Visit to an exhibition in The Salisbury Museum of this years top 68 drawings from the 1800 entries.
There was a feeling amongst my fellow students that this years panel of judges were rather different in what they liked and struggled to reach any consensus. One obviously liked realistic careful pencil studies with great detail, but lacking originality. Another liked very rough sketches that would normally then progress into a final piece. And finally there were the more contemporary, concept type pieces.
This is the 1st prize winner. Rather a puzzle as to why it won – no great study of her skin tones or how the light fall on it, and that eye is just too minimal for us to see into her soul …
Now everyone agreed that this piece is stunning and really should have won in our rather uneducated opinion. The mood and stance of these figures is captured to a tee with minimal lines or fuss. The texture of the shiney surface added to the feeling of isolation, perhaps in mist or rain but certainly in their own worlds. Negative space added last.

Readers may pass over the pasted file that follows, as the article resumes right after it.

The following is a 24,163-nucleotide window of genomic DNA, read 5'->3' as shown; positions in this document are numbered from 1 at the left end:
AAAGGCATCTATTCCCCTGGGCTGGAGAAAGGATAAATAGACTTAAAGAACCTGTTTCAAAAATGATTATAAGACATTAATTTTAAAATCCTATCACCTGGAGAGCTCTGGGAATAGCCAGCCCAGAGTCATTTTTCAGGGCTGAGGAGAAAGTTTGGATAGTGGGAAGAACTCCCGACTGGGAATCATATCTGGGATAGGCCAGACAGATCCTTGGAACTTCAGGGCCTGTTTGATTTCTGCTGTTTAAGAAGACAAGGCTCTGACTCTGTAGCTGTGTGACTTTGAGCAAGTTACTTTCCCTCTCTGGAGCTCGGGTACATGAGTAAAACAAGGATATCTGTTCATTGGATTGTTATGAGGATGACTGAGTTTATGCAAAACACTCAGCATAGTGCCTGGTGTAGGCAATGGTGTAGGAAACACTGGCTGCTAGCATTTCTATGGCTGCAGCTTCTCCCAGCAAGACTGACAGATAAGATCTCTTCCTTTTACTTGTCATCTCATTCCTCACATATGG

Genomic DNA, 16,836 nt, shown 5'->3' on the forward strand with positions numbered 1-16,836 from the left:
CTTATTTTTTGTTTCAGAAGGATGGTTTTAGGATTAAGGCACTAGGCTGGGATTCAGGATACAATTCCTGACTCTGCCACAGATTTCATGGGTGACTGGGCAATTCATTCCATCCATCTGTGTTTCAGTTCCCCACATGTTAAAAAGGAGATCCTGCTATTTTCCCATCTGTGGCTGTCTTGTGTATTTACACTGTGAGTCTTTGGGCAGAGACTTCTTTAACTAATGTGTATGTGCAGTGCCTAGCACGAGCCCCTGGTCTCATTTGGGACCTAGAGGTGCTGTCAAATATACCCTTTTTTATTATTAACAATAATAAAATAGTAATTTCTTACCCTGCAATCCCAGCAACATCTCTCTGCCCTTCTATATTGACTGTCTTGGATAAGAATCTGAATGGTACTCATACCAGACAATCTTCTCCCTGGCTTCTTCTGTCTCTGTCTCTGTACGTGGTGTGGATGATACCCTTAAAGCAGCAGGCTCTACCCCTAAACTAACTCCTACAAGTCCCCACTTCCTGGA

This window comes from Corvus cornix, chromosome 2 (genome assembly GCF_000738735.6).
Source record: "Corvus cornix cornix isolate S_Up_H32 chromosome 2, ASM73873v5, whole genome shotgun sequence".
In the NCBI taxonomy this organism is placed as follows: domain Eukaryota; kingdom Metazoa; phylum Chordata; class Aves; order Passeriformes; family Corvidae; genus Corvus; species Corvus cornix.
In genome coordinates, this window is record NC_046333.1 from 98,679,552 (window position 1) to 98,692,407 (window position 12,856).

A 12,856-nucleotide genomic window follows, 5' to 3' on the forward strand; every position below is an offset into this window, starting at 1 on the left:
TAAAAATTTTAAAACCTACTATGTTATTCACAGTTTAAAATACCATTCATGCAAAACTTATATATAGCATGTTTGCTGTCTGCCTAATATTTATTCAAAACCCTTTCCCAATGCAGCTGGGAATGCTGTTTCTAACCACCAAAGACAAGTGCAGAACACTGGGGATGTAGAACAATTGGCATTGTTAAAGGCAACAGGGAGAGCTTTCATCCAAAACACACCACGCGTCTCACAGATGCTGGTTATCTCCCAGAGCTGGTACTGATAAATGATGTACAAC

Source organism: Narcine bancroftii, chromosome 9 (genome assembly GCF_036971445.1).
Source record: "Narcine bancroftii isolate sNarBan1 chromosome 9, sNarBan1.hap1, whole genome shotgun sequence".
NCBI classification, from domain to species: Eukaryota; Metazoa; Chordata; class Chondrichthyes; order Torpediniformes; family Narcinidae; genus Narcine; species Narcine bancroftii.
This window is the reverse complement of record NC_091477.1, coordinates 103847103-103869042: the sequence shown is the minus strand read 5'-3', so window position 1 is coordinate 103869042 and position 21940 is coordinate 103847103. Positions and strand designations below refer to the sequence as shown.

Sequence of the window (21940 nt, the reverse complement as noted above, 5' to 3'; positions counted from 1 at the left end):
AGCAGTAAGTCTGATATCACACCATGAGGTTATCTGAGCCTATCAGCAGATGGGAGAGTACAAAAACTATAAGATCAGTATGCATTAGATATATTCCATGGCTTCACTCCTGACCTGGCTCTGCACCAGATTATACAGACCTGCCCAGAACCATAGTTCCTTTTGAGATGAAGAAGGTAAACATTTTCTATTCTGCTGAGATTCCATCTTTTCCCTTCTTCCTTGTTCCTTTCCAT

This is a crop from this beautiful study of two women holding a boat. The movement of this woman is captured by drawing 2 adjoining views of her face. But it is that central eye that captivates me – how clever to get it to look perfect for both views – love it.
An abstract doodle carried forward with details accentuated. Perhaps started as those runs of yellow and black ink. Blue and yellow with touches of their secondary colour green.
Also in the museum, an exhibition by Ann-Marie James called Alchemy, Artefacts Reimagined. These were a series of large, gorgeous paintings in gold and white. Layers and reflections, runs and accidental marks together with printed geometric shapes and lines. Interesting to reflect on whether these would work as stand alone pieces or whether, as we suspected, it is the fact that there is a series with so many variations that is its appeal.